Whether we’re blogging, creating sales enablement materials, or producing whitepapers, we rely on data to inform our strategies. The challenge, however, is that the information that we need—ROI metrics, opportunity assessments, engagement benchmarks—is often hard to find. Not to mention, this data can be confusing and tangential, at best, to the stories that we want to tell.
Hard-pressed to ‘prove’ the value of our work, we grasp on to whatever numbers we can find—pageviews, share counts, and leads generated. Even still, we often wonder whether we’re capturing pure vanity metrics or real-deal ROI benchmarks.
A year down the line, content marketers will often come to the conclusion that their pageviews and social media shares aren’t translating into direct sales and ROI. As common as this conclusion tends to be, it’s also false.
Content marketers and business leaders will often assume that their efforts aren’t working because they don’t have the right data. Don’t let bad information lead you to failure. Outsmart the inevitable learning curve by knowing where your data is leading you astray.
What we think the data tells us: Content isn’t driving direct sales
What the data actually tells us: Buying journeys are complex, and sales happen over time
Most analytics tools give marketers direct sales numbers. In other words, we see how audiences respond to our campaigns now, rather than six months from now.
From this vantage point, it seems obvious that promotion-heavy email campaigns are converting higher than non-salesy content pieces. The data that we’re often missing, however, is what influenced the buyer along the way.
In terms of ROI, content is effective. It just takes a bit longer for efforts to yield sales. Because of this time lapse, the success of our investments are often difficult to measure. But there are steps that we can take to eliminate these foggy areas and ‘prove’ success in clear terms:
- We can field a customer survey, and ask respondents whether our content influenced their buying decisions
- To the best extent possible, collect data about our customers and prospects (through sign-in mechanisms, for instance) to keep engaging with them across multiple channels.
- Of our customers who respond to promotional emails, we can examine whether they’re reading our editorial contentInstead of measuring sales, we need to measure influence on ROI.
What we think the data tells us: We’re generating ‘bad’ leads and subscribers
What the data actually tells us: There’s a problem with the sales funnel
One of the biggest challenges that organizations face is the disconnect between marketing and sales. Across both B2B and B2C companies, we often ‘blame marketing’ when leads aren’t converting.
While it’s true that there might be a messaging issue, the greater likelihood is that there’s a problem with the sales funnel—an area that’s collectively owned by marketing, sales, and revenue optimization teams.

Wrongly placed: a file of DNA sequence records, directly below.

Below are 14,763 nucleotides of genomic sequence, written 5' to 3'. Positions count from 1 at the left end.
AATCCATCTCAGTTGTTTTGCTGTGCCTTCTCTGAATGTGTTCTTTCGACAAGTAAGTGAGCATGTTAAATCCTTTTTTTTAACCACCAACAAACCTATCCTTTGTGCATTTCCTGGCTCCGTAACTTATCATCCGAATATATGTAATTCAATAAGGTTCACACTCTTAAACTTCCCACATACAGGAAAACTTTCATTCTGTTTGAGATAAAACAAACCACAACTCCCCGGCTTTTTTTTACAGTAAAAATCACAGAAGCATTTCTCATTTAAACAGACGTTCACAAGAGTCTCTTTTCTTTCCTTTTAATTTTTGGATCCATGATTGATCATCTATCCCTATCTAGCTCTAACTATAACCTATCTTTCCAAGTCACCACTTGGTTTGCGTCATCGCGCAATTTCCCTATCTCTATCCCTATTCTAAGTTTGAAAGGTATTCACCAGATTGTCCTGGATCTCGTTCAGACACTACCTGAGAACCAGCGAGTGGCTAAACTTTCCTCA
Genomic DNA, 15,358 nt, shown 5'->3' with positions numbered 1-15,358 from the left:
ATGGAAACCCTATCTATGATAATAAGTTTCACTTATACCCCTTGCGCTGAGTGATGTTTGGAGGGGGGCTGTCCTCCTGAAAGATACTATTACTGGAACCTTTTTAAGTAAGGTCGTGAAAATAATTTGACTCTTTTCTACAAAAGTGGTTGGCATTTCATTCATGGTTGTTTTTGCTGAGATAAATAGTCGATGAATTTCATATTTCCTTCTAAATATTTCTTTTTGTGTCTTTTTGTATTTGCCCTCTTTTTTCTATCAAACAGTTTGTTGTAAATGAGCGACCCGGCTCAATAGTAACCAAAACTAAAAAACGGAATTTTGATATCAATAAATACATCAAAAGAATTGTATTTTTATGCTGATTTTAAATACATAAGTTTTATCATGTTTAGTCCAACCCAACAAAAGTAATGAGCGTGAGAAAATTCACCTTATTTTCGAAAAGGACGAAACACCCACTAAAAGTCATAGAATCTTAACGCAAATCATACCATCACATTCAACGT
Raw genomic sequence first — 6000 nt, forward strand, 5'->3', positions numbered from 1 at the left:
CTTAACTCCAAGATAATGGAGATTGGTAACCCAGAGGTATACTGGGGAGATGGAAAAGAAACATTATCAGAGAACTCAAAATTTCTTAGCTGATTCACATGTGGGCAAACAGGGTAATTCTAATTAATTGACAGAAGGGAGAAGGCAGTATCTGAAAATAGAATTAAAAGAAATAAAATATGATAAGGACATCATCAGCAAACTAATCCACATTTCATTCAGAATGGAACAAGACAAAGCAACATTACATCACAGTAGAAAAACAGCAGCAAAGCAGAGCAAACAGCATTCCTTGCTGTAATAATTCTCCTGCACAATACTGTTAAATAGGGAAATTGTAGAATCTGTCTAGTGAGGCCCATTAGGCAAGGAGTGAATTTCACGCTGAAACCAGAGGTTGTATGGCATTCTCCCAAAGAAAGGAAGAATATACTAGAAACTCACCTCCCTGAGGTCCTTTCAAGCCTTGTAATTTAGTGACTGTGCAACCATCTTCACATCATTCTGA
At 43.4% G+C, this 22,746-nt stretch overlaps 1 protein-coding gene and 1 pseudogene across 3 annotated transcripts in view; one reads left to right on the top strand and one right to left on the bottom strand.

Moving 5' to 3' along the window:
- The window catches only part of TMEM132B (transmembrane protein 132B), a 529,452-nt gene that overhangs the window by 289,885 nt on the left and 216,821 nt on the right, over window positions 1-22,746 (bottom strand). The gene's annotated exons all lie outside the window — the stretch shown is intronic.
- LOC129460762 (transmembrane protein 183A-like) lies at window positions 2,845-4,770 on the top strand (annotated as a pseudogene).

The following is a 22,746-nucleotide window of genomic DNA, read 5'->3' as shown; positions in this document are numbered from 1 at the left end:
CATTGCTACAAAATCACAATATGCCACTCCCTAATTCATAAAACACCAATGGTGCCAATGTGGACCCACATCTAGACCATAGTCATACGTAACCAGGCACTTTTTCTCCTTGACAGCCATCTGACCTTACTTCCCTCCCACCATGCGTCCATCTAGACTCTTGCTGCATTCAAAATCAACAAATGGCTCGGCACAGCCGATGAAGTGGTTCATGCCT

We can’t let the pain points distract us from our content marketing success. Instead, we should figure out what problem areas are rising and what pain points are causing points of friction. Here are some steps to follow.
- We should start by auditing our overall website analytics. From this information, we can identify key drop off points on our website. We might find high rates of churn on checkout pages, for instance.
- From the information above, we can reach out to prospective customers using live chat and messaging software. We can then learn what’s bogging audiences down.After we know why customers aren’t converting, we’re in a better position to adapt our content marketing strategy—which might even mean halting operations while we course-correct our product/market fit challenges.
What we think the data tells us: Our visit counts are low and cruddy
What the data actually tells us: We’re targeting the right, tailored audiences
Content marketers are obsessed with visitor and pageview data. It’s natural—we want audiences to read and respond to our work. When we’re not driving astronomically high traffic numbers, we feel insecure.
What’s important to keep in mind, however, is that growth won’t happen overnight. It takes time, and we need to be consistent in our content marketing to see our traffic data grow gradually. If we see it stagnate—that’s a problem. If we see growth, even if it’s incremental, we’re doing something right. Here’s what we can do:
- Measure growth over time.
- Identify whether there are certain campaign initiatives that are generating growth.
- Evaluate whether growth is specific to niche or broad-scale audiences.What matters is that you’re achieving growth in the right areas—which means that you’re reaching the right audiences. When it comes to content marketing and customer education, quality will always trump quantity.
Ritika Puri is a content marketing consultant and entrepreneur with a background in enterprise analytics, strategic partnerships, and business education. She is passionate about helping marketers close the insights-to-action data gap, and loves helping brands succeed through content.